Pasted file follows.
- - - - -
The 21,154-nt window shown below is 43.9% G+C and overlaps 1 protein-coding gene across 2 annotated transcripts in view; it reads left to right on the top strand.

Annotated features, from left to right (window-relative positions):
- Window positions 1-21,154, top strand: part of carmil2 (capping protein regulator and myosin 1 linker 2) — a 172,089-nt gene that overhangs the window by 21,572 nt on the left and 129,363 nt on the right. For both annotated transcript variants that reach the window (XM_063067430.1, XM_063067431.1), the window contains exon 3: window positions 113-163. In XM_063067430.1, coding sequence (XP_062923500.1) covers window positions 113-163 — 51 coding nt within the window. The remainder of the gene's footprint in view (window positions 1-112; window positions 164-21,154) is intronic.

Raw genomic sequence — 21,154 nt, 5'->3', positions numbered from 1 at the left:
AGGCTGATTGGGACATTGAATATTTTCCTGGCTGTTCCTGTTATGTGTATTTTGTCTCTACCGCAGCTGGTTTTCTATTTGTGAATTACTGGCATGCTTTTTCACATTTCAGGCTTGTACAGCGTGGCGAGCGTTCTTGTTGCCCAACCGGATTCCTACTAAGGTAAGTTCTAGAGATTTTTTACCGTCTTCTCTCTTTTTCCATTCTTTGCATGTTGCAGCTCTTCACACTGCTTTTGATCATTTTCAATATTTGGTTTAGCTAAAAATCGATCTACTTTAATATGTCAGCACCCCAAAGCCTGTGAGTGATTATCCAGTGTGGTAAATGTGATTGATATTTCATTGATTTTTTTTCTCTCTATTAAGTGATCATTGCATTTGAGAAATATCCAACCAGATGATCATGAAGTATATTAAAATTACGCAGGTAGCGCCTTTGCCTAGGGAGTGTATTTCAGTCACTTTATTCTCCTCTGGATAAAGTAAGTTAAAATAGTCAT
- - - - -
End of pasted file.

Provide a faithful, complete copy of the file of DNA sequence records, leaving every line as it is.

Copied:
The 21,154-nt window shown below is 43.9% G+C and overlaps 1 protein-coding gene across 2 annotated transcripts in view; it reads left to right on the top strand.

Annotated features, from left to right (window-relative positions):
- Window positions 1-21,154, top strand: part of carmil2 (capping protein regulator and myosin 1 linker 2) — a 172,089-nt gene that overhangs the window by 21,572 nt on the left and 129,363 nt on the right. For both annotated transcript variants that reach the window (XM_063067430.1, XM_063067431.1), the window contains exon 3: window positions 113-163. In XM_063067430.1, coding sequence (XP_062923500.1) covers window positions 113-163 — 51 coding nt within the window. The remainder of the gene's footprint in view (window positions 1-112; window positions 164-21,154) is intronic.

Raw genomic sequence — 21,154 nt, 5'->3', positions numbered from 1 at the left:
AGGCTGATTGGGACATTGAATATTTTCCTGGCTGTTCCTGTTATGTGTATTTTGTCTCTACCGCAGCTGGTTTTCTATTTGTGAATTACTGGCATGCTTTTTCACATTTCAGGCTTGTACAGCGTGGCGAGCGTTCTTGTTGCCCAACCGGATTCCTACTAAGGTAAGTTCTAGAGATTTTTTACCGTCTTCTCTCTTTTTCCATTCTTTGCATGTTGCAGCTCTTCACACTGCTTTTGATCATTTTCAATATTTGGTTTAGCTAAAAATCGATCTACTTTAATATGTCAGCACCCCAAAGCCTGTGAGTGATTATCCAGTGTGGTAAATGTGATTGATATTTCATTGATTTTTTTTCTCTCTATTAAGTGATCATTGCATTTGAGAAATATCCAACCAGATGATCATGAAGTATATTAAAATTACGCAGGTAGCGCCTTTGCCTAGGGAGTGTATTTCAGTCACTTTATTCTCCTCTGGATAAAGTAAGTTAAAATAGTCAT